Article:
Innovia Films - Chain of Custody Certification
Innovia Films is a leading global manufacturer and supplier of two ‘families’ of speciality products for the packaging, labelling, tobacco overwrap and securities markets – Biaxially Oriented Polypropylene (BOPP) and Cellulose-based films.

The company, formerly known as UCB Films and headquartered in Wigton, Cumbria, has an annual turnover in excess of €400m with a total annual film production capacity of more than 120,000 tonnes. Its films, which include the famous Cellophane™ brand, are sold to converters, brand-owners and end-users across the globe, and are utilised as part of the packaging, labelling or overwrap solution for some of the world’s best known brands across a wide variety of everyday consumer goods include chocolates, perfume, cheese, tea, shampoo, cigarettes, beer and biscuits. 

The business is committed to optimising the sustainability of the raw materials sourced for its products and reducing their environmental impact, whilst maintaining the functional properties of those products and their cost-effectiveness. In 2004, the company saw an opportunity in the market to develop a new range of flexible biodegradable films made from renewable wood pulp. The innovative and unique brand, NatureFlex™, take the Cellophane concept “to the next level” by being fully renewable and certified compostable according to various industry standards, contributing to waste reduction throughout the packaged-goods supply chain.
Innovia Films has been working with world-leading multi-sector certification body Exova BM TRADA to gain both FSC® (Forest Stewardship Council) and PEFC™ (Programme for the Endorsement of Forest Certification) certification - the most widely recognised chain of custody (CoC) certification schemes. By doing so, it has become the first certified Cellulose plant operating in the UK, further cementing its reputation for best environmental practice and setting a glowing example to other firms across the world.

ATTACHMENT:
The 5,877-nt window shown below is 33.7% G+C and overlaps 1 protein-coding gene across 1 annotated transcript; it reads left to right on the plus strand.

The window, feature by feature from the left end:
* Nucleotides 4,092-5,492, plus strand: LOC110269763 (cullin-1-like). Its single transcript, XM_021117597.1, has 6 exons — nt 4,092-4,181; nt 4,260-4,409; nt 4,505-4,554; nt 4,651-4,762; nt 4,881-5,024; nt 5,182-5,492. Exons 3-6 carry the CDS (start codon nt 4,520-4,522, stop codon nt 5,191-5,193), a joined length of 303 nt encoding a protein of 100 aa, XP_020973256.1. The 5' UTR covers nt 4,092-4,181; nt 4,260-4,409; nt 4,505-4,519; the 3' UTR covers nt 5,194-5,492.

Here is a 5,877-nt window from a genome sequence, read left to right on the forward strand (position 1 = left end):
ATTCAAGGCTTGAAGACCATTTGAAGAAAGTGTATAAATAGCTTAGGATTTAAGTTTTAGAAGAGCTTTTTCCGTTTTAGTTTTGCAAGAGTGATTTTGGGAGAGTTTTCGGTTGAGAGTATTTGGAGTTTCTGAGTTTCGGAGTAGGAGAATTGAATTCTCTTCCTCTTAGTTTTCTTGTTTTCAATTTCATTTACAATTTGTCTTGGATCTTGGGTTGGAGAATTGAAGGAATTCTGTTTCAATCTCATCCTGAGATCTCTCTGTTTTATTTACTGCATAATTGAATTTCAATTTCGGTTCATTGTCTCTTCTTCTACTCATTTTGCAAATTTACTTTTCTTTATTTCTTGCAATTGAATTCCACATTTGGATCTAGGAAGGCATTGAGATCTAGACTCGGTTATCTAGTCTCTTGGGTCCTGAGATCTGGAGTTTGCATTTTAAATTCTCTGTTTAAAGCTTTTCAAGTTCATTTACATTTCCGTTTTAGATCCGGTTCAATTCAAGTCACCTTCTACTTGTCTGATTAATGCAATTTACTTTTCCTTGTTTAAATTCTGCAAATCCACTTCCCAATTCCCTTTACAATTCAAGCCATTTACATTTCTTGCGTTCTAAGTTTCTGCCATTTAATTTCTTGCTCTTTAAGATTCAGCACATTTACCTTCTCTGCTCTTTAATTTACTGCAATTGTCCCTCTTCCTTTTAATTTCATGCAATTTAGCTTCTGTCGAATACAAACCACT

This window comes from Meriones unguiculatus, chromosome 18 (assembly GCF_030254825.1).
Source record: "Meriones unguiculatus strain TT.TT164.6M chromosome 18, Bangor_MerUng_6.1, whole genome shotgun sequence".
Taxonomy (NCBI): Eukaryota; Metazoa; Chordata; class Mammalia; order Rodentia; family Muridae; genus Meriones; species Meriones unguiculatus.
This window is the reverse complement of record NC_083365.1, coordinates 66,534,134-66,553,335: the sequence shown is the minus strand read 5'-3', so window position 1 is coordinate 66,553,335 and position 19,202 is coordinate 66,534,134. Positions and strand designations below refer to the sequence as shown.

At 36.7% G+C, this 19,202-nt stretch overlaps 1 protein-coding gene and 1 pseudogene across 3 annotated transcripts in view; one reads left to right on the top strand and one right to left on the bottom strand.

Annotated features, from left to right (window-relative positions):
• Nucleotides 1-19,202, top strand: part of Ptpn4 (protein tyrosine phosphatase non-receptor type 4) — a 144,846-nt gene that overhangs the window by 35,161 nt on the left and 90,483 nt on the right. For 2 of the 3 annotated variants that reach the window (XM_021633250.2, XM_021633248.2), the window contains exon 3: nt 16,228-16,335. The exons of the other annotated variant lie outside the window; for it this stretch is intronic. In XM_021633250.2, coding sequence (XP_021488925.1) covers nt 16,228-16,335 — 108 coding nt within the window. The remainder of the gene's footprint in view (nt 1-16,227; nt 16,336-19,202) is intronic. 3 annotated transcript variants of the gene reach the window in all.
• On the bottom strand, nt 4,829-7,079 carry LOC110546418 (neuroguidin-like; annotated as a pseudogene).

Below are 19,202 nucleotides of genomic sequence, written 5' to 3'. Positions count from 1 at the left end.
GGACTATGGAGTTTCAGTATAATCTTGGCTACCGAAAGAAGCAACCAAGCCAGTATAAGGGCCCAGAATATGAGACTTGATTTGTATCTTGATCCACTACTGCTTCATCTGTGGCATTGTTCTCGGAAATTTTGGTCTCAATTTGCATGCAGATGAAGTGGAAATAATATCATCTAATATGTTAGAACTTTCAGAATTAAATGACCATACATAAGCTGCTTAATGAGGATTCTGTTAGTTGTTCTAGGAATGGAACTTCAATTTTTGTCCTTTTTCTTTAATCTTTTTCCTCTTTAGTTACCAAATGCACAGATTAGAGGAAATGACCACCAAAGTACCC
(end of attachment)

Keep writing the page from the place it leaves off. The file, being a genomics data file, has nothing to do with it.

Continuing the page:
The decision to pursue chain of custody certification was driven by a growing awareness and need within their markets to have demonstrable environmental responsibility for their NatureFlex products, as Lucy Cowton, Products Sustainability Manager, Innovia Films explains. She said: “We decided to go ahead with chain of custody certification because we were getting lots of enquiries from our customers over our pulp suppliers. Our market for NatureFlex is targeted towards people who are more environmentally conscious and they ask a lot more questions about where the wood pulp comes from, and whether or not the pulp supplied comes from responsibly-sourced plantations.
“As we do a lot of work with composability we like to be able to substantiate any claims we make. The best way of doing that was by becoming certified, and FSC and PEFC were the most reputable and recognised CoC certifications available – the gold standard.”
Cowton says that when it came to exploring multi-site certification, Exova BM TRADA – which has branches in America as well as more than 30 other countries worldwide – stood out from its competitors. She said: “We had a timeframe in mind for having multi-site certification in place and we were very impressed with how quickly Exova BM TRADA responded to us.
“They understood what we needed straight away, which made the whole process as painless as it could be, and this allowed us to put things in place within our timeframe and achieve our objective.”
Demand for FSC/PEFC certified packaging continues to increase, driven by a greater concern for the environment and minimising the environmental impact of industry. By implementing and maintaining a robust chain of custody system, Innovia Films is able to send out the right reputational messages concerning the company’s commitment to environmental responsibility, providing assurances to customers that their products are sourced and produced in compliance with an internationally recognised third-party standard.